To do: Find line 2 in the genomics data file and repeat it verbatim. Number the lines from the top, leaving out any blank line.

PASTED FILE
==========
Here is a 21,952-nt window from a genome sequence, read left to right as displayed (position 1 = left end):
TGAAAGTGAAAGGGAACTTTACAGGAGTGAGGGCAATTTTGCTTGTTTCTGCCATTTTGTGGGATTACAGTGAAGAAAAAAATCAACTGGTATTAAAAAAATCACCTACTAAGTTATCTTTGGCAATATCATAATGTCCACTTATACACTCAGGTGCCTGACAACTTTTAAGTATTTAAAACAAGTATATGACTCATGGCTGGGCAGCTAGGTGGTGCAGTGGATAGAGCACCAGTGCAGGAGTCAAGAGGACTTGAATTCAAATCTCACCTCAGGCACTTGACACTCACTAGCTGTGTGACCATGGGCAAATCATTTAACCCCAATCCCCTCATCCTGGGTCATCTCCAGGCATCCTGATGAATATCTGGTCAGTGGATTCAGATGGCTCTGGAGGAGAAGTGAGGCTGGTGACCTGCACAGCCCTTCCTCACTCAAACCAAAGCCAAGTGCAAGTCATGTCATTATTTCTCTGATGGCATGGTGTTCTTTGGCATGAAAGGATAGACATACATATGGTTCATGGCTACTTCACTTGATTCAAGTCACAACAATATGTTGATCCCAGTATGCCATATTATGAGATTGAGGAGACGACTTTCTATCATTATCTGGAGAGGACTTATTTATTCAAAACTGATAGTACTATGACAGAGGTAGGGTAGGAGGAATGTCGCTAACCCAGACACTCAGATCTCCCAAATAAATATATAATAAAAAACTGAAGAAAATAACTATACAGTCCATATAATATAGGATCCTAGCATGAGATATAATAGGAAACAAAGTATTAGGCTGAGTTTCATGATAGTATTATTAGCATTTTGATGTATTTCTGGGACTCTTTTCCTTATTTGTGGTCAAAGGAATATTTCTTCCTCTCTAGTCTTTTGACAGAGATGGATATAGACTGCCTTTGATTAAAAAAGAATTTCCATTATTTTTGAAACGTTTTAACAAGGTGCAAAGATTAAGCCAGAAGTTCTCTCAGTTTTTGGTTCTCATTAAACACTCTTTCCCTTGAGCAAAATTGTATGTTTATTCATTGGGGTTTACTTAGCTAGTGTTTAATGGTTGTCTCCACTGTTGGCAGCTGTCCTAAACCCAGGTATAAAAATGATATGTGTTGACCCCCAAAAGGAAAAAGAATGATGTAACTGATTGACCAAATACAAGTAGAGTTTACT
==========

TGAAAGTGAAAGGGAACTTTACAGGAGTGAGGGCAATTTTGCTTGTTTCTGCCATTTTGTGGGATTACAGTGAAGAAAAAAATCAACTGGTATTAAAAAAATCACCTACTAAGTTATCTTTGGCAATATCATAATGTCCACTTATACACTCAGGTGCCTGACAACTTTTAAGTATTTAAAACAAGTATATGACTCATGGCTGGGCAGCTAGGTGGTGCAGTGGATAGAGCACCAGTGCAGGAGTCAAGAGGACTTGAATTCAAATCTCACCTCAGGCACTTGACACTCACTAGCTGTGTGACCATGGGCAAATCATTTAACCCCAATCCCCTCATCCTGGGTCATCTCCAGGCATCCTGATGAATATCTGGTCAGTGGATTCAGATGGCTCTGGAGGAGAAGTGAGGCTGGTGACCTGCACAGCCCTTCCTCACTCAAACCAAAGCCAAGTGCAAGTCATGTCATTATTTCTCTGATGGCATGGTGTTCTTTGGCATGAAAGGATAGACATACATATGGTTCATGGCTACTTCACTTGATTCAAGTCACAACAATATGTTGATCCCAGTATGCCATATTATGAGATTGAGGAGACGACTTTCTATCATTATCTGGAGAGGACTTATTTATTCAAAACTGATAGTACTATGACAGAGGTAGGGTAGGAGGAATGTCGCTAACCCAGACACTCAGATCTCCCAAATAAATATATAATAAAAAACTGAAGAAAATAACTATACAGTCCATATAATATAGGATCCTAGCATGAGATATAATAGGAAACAAAGTATTAGGCTGAGTTTCATGATAGTATTATTAGCATTTTGATGTATTTCTGGGACTCTTTTCCTTATTTGTGGTCAAAGGAATATTTCTTCCTCTCTAGTCTTTTGACAGAGATGGATATAGACTGCCTTTGATTAAAAAAGAATTTCCATTATTTTTGAAACGTTTTAACAAGGTGCAAAGATTAAGCCAGAAGTTCTCTCAGTTTTTGGTTCTCATTAAACACTCTTTCCCTTGAGCAAAATTGTATGTTTATTCATTGGGGTTTACTTAGCTAGTGTTTAATGGTTGTCTCCACTGTTGGCAGCTGTCCTAAACCCAGGTATAAAAATGATATGTGTTGACCCCCAAAAGGAAAAAGAATGATGTAACTGATTGACCAAATACAAGTAGAGTTTACT